# Ac power supply question

Discussion in 'Homework Help' started by chaosdestro0, May 8, 2011.

1. ### chaosdestro0 Thread Starter New Member

Apr 30, 2011
10
0

For the first part, I would use 9-2=7V
Then use R=V/R
So R=7/10*10^-3

R=700 ohms

For the next bit, I would draw a diode in inverse parallel to the L.E.D.

However for the last part, I am not sure how you would get the answer. Is it just half the original Resistance?

2. ### R!f@@ AAC Fanatic!

Apr 2, 2009
8,791
771
One question is that why a LED needs reverse protection when there is a resistor. The Led will light in either polarity of the AC.
Now if it is DC, then one can prevent reverse protection by adding a diode but for AC, I am having a hard time figuring it out.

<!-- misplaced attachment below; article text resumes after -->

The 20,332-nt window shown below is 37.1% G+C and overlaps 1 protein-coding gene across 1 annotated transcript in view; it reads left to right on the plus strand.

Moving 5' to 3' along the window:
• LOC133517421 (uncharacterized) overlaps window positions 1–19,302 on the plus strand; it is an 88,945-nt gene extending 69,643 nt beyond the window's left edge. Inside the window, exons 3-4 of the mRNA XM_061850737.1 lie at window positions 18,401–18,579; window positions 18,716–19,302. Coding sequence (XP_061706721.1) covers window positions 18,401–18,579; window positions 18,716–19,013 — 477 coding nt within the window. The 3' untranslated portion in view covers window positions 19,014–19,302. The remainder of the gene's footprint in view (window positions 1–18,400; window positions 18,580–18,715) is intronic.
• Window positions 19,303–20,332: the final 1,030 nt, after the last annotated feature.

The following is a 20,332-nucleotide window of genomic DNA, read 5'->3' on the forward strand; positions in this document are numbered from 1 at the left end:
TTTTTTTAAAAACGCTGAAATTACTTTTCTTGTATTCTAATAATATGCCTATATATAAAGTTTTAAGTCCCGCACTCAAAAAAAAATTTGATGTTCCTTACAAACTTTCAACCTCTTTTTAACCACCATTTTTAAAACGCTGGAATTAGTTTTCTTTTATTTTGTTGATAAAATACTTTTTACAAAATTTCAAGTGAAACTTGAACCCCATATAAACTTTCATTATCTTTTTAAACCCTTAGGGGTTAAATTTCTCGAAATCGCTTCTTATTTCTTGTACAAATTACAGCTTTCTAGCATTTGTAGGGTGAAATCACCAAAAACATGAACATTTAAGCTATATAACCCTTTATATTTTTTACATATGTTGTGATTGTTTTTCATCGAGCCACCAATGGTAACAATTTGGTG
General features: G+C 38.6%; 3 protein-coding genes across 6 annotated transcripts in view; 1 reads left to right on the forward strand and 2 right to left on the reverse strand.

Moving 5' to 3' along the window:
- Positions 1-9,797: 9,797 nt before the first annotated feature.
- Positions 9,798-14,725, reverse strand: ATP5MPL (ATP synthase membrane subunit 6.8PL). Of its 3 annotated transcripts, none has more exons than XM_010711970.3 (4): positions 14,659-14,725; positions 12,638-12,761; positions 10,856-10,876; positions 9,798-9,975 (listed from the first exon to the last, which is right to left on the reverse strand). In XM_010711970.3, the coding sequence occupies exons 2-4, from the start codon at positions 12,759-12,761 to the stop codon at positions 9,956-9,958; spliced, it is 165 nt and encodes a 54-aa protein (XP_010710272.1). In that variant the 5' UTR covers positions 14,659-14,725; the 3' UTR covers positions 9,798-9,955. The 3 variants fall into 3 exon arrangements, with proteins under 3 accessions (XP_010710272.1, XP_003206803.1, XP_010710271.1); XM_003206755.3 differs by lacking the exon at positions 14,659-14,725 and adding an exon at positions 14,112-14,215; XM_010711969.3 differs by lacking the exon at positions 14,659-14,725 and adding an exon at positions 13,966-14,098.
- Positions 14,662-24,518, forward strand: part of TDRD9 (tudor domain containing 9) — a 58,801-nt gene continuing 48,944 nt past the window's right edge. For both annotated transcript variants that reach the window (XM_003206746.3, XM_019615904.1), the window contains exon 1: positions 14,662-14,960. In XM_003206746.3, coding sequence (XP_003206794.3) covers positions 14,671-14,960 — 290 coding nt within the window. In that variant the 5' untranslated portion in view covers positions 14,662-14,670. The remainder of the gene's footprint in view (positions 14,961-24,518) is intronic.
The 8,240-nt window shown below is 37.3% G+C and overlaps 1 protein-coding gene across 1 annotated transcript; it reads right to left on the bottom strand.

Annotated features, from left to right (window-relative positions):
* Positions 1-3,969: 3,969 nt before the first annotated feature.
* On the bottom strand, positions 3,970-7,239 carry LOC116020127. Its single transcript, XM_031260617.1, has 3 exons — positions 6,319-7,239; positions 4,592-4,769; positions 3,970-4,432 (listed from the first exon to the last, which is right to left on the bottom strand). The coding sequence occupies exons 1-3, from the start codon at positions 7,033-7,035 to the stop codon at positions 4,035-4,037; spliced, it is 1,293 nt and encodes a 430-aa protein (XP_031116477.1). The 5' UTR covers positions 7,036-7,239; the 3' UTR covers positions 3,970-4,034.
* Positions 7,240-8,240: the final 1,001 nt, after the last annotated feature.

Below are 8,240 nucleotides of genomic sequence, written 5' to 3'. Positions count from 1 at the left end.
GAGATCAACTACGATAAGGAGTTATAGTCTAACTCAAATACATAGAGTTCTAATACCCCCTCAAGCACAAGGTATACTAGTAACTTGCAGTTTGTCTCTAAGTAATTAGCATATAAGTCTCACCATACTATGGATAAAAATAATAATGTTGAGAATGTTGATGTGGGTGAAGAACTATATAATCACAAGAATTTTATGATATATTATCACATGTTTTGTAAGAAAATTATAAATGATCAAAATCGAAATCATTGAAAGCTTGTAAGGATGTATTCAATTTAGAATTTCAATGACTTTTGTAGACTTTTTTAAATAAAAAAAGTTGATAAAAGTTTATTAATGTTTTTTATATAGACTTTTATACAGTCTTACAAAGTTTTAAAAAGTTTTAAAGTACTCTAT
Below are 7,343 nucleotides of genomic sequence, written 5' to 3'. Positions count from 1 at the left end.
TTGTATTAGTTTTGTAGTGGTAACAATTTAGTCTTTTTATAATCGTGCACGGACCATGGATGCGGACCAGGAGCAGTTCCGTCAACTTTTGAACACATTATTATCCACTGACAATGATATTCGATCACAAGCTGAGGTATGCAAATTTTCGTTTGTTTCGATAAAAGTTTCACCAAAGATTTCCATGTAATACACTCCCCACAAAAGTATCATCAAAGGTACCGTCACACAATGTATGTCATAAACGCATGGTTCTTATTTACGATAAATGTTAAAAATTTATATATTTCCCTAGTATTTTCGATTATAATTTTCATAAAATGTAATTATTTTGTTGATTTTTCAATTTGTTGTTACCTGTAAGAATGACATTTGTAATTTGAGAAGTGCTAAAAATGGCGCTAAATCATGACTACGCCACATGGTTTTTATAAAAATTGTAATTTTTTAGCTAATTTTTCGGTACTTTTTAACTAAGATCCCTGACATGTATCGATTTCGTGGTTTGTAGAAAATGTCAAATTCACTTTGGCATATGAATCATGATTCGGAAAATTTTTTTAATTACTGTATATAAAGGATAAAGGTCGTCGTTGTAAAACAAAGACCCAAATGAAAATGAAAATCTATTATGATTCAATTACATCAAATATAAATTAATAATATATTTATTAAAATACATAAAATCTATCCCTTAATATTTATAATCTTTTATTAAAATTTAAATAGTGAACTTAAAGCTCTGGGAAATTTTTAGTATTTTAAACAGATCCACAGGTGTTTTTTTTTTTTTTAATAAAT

3. ### ErnieM AAC Fanatic!

Apr 24, 2011
7,437
1,626
There are two ways of doing this. "inverse parallel" is fine, and it approximately balances the AC current for both polarities, though it does waste slightly more power then it uses.

Or, you put the diode same direction and in series. You need to reduce the 7V the resistor sees by the diode drop (about .7V).

For both methods for AC, since the LED only sees the AC voltage for half the time (each half cycle) then you need to double the current, so yes, the resistor halves.

LEDs light only when in forward conduction. Also, they are poor diodes in that they tend to break down for a low voltage, 5 volts or so. So you need an additional diode to protect for larger voltages.

4. ### miguel cool New Member

Mar 15, 2010
9
0
For a) Rmax ≈ (9-2)/8mA = 875 Ω
For b) you must put a diode with the anode to the line and the cathode to the LEd side and if Vf (diode) = 1V, Rmax ≈ (9-2-1)/8mA = 750 Ω

I hope that it helps you
greetings